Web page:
Teams playing badly are entitled to the same justice as teams playing well
Iain Dowie was first in with the Alpine metaphors when asked about Northern Ireland getting a win in Switzerland this evening.
"A huge undertaking," said the former blond bombshell of West Ham, Southampton and Luton Town. "We're talking about climbing the north face of the Eiger. If we can go there and win in Basel, that will be one of the biggest shocks in world football."
The big man was still in a bit of shock himself when he uttered those words. It was Thursday night, some 20 minutes after the game had ended 0-1 at Windsor Park, and like everyone else he was mystified by the penalty decision that changed everything.
Corry Evans had blocked a shot with his shoulder on 57 minutes; the Romanian referee saw it as a handball. Switzerland as a result have one foot in next year's World Cup finals. The second leg today is expected to be a formality, despite the slender scoreline margin between them. It is expected to be so because on Thursday there was a gulf between them in quality.
And when one team is patently superior, it has the effect of softening any sense of injustice. "We were robbed," said one NI supporter afterwards, "but we were also awful." She was sanguine about the penalty because her team hadn't been good enough anyway.
All through the game if felt as if a Swiss goal was coming. They'd created a series of good chances and strong half-chances. "We controlled the game," said their scheming midfielder Xherdan Shaqiri, "we had a lot of ball possession, we played much better than Northern Ireland and I think we deserve to win today."
The culture of sport is one of militant meritocracy. Hard analysis of one's own performance is the order of the day. The first rule is to blame yourself before you blame anyone else. Excuses are spurned because they are a form of denial, a way of avoiding responsibility for your own failings. Therefore, if you haven't performed, you don't get much sympathy for the misfortune that's befallen you.
Jonny Evans, Corry's brother and international team-mate, felt the penalty decision was a worse injustice than the infamous Thierry Henry debacle of 2009. But the Republic of Ireland had played well that night, which made it seem all the more cruel on them. It wasn't right, it wasn't fair, they deserved better than that.
This is how the sporting culture weighs up the wheel of fortune. Your first obligation is to control the controllables as far as possible yourself. If you've done that, and you're suckered by a rank bad refereeing decision, then it's a genuine case of tough luck - sorry for your troubles. But if you haven't, then even your legitimate grievances have a short shelf life.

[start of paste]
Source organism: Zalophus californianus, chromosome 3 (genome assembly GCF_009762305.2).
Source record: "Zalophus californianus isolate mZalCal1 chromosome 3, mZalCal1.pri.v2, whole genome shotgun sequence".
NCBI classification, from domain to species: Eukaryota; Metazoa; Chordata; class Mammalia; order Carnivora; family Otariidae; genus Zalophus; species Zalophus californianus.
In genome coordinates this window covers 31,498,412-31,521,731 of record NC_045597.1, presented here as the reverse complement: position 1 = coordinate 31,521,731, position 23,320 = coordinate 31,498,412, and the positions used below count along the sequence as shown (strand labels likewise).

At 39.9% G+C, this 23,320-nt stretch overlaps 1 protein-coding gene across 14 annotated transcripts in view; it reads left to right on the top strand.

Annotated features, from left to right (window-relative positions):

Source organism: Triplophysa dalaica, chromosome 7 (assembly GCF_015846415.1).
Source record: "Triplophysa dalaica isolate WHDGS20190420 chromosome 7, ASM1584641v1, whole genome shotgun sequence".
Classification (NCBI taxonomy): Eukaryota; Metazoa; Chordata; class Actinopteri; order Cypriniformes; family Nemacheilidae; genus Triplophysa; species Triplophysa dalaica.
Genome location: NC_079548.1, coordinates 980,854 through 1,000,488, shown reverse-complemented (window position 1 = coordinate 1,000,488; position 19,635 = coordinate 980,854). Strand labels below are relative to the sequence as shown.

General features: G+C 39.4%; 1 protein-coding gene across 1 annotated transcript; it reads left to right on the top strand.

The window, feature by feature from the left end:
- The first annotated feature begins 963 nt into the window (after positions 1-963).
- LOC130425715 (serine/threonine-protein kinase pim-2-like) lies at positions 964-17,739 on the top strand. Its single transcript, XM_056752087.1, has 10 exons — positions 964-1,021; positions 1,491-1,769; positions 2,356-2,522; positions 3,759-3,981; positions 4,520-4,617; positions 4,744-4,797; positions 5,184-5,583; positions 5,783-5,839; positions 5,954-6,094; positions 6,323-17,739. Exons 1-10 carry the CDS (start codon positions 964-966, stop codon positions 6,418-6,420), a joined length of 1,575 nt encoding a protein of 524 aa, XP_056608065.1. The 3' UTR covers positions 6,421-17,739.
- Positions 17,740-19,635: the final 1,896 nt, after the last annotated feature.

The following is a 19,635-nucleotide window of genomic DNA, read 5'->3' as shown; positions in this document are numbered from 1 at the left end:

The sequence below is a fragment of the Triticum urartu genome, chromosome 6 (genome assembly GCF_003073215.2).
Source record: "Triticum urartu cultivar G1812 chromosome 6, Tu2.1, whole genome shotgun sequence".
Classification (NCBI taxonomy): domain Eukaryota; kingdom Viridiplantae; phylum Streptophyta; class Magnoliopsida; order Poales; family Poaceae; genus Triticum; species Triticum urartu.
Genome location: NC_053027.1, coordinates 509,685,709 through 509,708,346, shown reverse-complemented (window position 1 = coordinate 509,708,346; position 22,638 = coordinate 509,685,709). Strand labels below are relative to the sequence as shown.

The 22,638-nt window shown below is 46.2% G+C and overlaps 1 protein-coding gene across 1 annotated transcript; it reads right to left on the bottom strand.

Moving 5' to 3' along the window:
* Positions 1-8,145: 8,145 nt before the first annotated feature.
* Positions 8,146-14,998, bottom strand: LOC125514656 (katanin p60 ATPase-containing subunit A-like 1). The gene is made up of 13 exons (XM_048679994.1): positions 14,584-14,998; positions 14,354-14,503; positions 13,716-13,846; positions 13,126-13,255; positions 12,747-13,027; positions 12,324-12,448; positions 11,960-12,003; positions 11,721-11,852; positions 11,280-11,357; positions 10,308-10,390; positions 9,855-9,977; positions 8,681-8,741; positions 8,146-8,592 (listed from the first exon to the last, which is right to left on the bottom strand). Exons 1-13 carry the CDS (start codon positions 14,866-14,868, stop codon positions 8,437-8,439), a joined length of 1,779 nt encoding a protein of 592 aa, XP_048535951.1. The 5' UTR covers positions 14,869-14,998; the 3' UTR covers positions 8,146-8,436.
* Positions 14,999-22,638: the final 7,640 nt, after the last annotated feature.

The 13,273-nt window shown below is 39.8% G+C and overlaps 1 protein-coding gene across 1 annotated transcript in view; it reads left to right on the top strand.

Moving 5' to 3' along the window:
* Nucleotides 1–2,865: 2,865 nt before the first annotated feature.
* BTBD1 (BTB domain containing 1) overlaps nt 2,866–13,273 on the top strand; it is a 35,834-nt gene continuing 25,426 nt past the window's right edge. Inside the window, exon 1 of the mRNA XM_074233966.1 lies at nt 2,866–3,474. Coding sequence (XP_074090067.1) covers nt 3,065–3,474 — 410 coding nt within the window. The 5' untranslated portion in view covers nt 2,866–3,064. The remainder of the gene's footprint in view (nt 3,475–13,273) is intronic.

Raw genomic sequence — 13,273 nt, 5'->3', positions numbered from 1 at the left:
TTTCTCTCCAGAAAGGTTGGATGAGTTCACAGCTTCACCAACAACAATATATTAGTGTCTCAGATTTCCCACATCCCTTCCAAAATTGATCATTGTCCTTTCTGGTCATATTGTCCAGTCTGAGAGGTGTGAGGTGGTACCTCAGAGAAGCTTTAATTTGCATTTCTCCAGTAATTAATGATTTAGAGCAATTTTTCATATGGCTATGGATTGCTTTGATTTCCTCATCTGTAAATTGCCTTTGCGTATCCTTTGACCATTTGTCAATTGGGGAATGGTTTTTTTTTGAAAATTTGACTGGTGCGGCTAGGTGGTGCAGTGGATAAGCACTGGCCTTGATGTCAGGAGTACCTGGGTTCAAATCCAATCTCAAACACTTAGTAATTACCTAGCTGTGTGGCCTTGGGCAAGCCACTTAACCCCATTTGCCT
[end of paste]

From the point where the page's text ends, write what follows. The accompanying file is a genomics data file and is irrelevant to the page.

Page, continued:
We're talking about the court of public opinion here because of course the result is not going to change anyway, no matter how much or how little you have done to avoid the ill-fated outcome. But public opinion still counts for something and in sport it can often be a rough judge. Because if a wrong has been inflicted by a third party, in this case the referee, then the circumstances surrounding it shouldn't matter at all. It is still wrong. A team that is playing badly is as equally entitled to fairness as a team that's playing well.
This is particularly pertinent in soccer where the scoring system routinely evens the odds between mismatched performers. In no other field sport is it harder to convert possession into goals, dominance into victories. So even though it looked like a Swiss goal was coming, the fact remains that it still hadn't come by the time Ovidiu Hategan blew his whistle and pointed to the spot.
And Northern Ireland, though they'd been emphatically outclassed, were hanging in valiantly by dint of work rate and unity and emotional support from a vibrant Windsor Park. This "sheer dogged determination," said Gerry Taggart, Dowie's fellow pundit and former NI colleague, "in itself was worth a nil-nil (result)."
This was obviously stretching the argument. They could easily have been two or three goals down before Hategan intervened. And when Ricardo Rodriguez converted the penalty, a 0-1 lead for Switzerland did not seem like an injustice at all. But it did feel like the home side had been cheated. It felt like justice and injustice all wrapped up in the one moment.
Shaqiri's post-match comments presumably reflected what the Swiss squad believed: they deserved to win because they were the better team by far. What's more, there was still over 30 minutes to play. If the referee hadn't given them a helping hand, they'd have helped themselves before the night was out. They were playing the game in the right way, they would surely take one of the chances they were creating.
Michael O'Neill was an impressive picture of dignified hurt afterwards. The Northern Ireland manager held onto his composure while calmly describing the decision as "staggering", "incredible" and "bewildering". The players back in the dressing room were "angry" but they would channel that anger into the second leg.
Which is one good reason why they shouldn't quite be written off today. They have nothing to lose now and team spirit will be galvanised by the sense of injustice. But the climb today will still be vertiginous. The Eiger awaits; Mont Blanc and the Matterhorn too.
Sunday Indo Sport